Wednesday, October 7, 2009
My favorite discovery along the way was making my iGoogle page even more customized so that I can keep up with more RSS feeds in one location. I also enjoyed playing with the photo editing programs because I could see how these would be useful in promotional materials. The youtube "Plain English" was a great find as well.
My least favorite activity was definitely blogging. I have little use for sharing my personal discoveries in an environment that is already overflowing with the voices of the multitudes. I could see using a blog in a library setting for sharing news and tips, but I don't like putting my personal ramblings out in the public eye.
An improvement for this class could be re-creating the 23 Things experience for either an Oklahoma-based audience or for a less geographically restricted audience. Also, the Things may need to be updated a bit as even 2 years in the online environment involves lots of changes, new products, and disappearing products/links.
Tuesday, October 6, 2009
So, now for school projects I've written about about Library 2.0 in academic libraries, the role of tagging in the organization of information, and viewed it in terms of required job skills. It continues to play a role in how I keep up to date with library information and news. I have an entire tab of my iGoogle homepage that is dedicated to library RSS feeds. I also check in to my LibraryThing account every now and then to update what I've been reading outside of class - yes, in all that spare time that a mother of two and full time student has I do manage to find time to visit other worlds in fiction.
Will I keep up with the blog? Probably not. At least not in its current form. I've always wanted to blog about the challenges and thrills of raising a child with autism, but maybe down the line. As I've mentioned before, I think it takes an extrovert to really love blogging. And extrovert, I am most definitely not...
Monday, October 5, 2009
Social networks are great, but I will continue to be selective in how I utilize them and how much I'm willing to share on them. I value my privacy in the virtual world as much as in the real world.
Thursday, October 1, 2009
There are privacy issues when it comes to using social networking tools. If I were to use FB as a librarian, I would definitely start using the filtering tools to keep work and private sharing separate. Right now, it is not an issue for me but many libraries are starting to use FB as a communication tool between branches and departments as well as with the community.
Libraries at the very least need to examine the impact filtering social networking sites has on facility usage and/or public satisfaction. It would be an interesting piece of research to examine this effect. There are some days that I spend WAY too much time there, but I see some of my friends spending even more time there with all the crazy games and apps. Allowing access to social networking sites may change the demand for computer access. If there are not time limits on computer usage, there may need to be to allow greater numbers of users access.
Monday, September 28, 2009
Friday, September 25, 2009
What do I read next? It's the age-old problem that avid readers have. It's why I've stopped buying books and only check them out from the library or borrow them from friends. It's just too expensive a habit to blow through a book in a day or two (even a week if I'm really slow). But once you've read every Stephen King or Debbie Macomber book available (or just gotten tired of the author), how do you know where to go next?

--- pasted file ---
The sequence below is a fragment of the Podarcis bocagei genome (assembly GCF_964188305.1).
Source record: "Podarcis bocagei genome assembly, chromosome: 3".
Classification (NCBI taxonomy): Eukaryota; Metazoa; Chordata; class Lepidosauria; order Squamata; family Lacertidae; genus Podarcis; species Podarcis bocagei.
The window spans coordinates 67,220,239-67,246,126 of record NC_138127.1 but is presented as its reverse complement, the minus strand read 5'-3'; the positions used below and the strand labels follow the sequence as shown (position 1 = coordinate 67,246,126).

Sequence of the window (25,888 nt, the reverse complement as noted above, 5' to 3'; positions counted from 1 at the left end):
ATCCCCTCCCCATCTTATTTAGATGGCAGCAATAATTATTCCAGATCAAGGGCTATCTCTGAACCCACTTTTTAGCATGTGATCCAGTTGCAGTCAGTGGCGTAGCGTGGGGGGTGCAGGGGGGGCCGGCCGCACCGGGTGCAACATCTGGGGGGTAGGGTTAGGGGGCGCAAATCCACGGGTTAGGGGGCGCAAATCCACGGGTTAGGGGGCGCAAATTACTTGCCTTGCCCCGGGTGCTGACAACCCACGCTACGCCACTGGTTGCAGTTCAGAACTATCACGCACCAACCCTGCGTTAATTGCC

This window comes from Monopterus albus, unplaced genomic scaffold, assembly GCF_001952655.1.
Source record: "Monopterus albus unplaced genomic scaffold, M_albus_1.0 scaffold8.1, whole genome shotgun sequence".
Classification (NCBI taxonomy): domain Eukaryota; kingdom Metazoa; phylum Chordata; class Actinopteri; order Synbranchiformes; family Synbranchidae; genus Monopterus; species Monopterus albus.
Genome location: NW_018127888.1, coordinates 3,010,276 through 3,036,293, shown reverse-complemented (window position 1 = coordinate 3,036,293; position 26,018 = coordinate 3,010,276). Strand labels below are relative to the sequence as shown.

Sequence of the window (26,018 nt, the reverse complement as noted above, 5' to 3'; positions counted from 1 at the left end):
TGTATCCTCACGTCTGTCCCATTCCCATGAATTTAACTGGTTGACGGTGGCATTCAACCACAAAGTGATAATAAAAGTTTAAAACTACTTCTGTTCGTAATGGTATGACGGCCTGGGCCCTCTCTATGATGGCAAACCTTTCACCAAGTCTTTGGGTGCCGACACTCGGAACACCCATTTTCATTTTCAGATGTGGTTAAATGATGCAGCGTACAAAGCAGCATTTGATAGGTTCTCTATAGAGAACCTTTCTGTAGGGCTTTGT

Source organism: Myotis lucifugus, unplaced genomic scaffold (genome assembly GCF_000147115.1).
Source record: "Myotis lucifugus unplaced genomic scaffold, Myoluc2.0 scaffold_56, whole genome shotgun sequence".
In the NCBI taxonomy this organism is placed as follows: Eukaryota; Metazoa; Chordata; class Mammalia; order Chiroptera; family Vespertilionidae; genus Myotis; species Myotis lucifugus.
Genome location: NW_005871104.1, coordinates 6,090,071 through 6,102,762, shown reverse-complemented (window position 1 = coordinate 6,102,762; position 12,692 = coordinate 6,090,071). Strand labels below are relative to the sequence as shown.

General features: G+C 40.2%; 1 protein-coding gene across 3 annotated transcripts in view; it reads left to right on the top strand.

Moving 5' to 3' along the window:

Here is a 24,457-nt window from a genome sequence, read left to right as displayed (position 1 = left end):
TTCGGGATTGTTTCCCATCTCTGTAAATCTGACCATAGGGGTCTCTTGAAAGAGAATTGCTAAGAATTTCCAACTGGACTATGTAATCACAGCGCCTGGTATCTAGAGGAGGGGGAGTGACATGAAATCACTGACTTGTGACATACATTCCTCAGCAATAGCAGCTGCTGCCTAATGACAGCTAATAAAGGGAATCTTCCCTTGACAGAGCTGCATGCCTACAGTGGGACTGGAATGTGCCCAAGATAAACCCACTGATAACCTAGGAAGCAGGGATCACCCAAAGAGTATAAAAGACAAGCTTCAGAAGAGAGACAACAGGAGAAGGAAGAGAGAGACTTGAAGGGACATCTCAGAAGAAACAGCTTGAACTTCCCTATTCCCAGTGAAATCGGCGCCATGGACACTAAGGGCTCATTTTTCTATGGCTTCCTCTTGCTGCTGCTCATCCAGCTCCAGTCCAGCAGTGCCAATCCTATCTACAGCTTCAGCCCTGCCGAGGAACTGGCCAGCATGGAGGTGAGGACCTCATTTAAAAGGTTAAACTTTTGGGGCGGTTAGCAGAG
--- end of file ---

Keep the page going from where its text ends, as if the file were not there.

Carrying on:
It's about Tags, Stupid! Set up a LibraryThing account for your library starting with some of your most popular authors/genres. Now start tagging! Add one or several descriptive tags for each book. Tags are much more capable than the controlled vocabulary of your OPAC, but just like a controlled vocabulary, tags are most useful when they are consistent. Read about how to tag several books at once with the same tag to ease your workload.
Check out your cloud. Once you've gotten a good number of books tagged, you'll want to look at your own tag cloud as well as the Tag Mirror. It lets you see how others in the community have tagged books in your collection. You might find some useful tags to add to your collection to help your readers better find what they are looking for.
Overall, LibraryThing is a fabulous site, especially for libraries that want to go 2.0 but are jealously guarding their OPAC from those dreaded tags that might mess up the controlled vocabulary. Create an account for your library and link to it from your homepage to get another step into the 2.0 world.
Friday, September 18, 2009
The best way to decide what an institution should use is to look at what they hope to get done. Don't just grab the first cool app and say, "Let's use this! It looks so cool!" These tools could be used by individuals, departments, individual library branches, or entire library systems. Take a look at the most commonly performed actions and then evaluate what online tool might assist with those actions. Follow the following tips to decide whether to jump in and use a productivity tool:
- Make sure you're actually going to use it. If you aren't going to use a tool often enough to get comfortable with it, you probably aren't going to stick with it.
- Try it out yourself first. If you can't figure it out, odds are the rest of the people in your department won't either.
- Is it the best tool for the job? Make sure that another tool won't do the same job better and cheaper.
- Is it compatible with software or tools that you already use? If you're already using GoogleCalendar for your library schedule, do you want to add a To Do list manager that is separate from Google?
- Decide at what level to use the tool. Is this a tool that makes your life easier but is optional for others? Would it enhance communication in the department, branch or system?
Reference workers should also review a couple sites throughout the day to know what is in the mainstream media as well as in the popular media. Well-informed reference workers will be the best resources to patrons.
Thursday, September 17, 2009